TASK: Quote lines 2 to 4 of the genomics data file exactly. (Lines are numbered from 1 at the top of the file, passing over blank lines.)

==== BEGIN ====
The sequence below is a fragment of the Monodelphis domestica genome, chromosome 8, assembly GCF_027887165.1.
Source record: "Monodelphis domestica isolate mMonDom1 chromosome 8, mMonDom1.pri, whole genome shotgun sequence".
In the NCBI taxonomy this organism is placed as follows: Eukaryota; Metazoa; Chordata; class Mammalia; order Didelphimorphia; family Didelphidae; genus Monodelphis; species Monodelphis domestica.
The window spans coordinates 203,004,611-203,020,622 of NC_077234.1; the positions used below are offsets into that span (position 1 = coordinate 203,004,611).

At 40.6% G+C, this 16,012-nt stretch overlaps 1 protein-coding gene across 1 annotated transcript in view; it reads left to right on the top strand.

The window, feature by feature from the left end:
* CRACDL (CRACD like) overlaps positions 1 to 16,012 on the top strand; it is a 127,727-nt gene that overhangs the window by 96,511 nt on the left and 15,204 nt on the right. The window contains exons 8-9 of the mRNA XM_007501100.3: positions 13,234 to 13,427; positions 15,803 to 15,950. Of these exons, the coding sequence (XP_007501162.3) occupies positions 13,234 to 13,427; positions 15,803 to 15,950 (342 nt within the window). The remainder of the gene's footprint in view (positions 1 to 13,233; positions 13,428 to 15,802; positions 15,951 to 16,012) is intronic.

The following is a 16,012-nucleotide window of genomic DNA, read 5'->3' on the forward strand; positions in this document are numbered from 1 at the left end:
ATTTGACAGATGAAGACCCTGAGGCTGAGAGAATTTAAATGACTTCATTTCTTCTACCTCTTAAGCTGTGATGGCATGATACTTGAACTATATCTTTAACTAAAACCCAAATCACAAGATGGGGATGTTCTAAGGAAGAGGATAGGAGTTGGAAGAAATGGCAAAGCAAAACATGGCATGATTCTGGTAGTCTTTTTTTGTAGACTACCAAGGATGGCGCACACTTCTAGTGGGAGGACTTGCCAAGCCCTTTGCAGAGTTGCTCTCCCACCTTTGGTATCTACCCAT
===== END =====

Source record: "Monodelphis domestica isolate mMonDom1 chromosome 8, mMonDom1.pri, whole genome shotgun sequence".
In the NCBI taxonomy this organism is placed as follows: Eukaryota; Metazoa; Chordata; class Mammalia; order Didelphimorphia; family Didelphidae; genus Monodelphis; species Monodelphis domestica.
The window spans coordinates 203,004,611-203,020,622 of NC_077234.1; the positions used below are offsets into that span (position 1 = coordinate 203,004,611).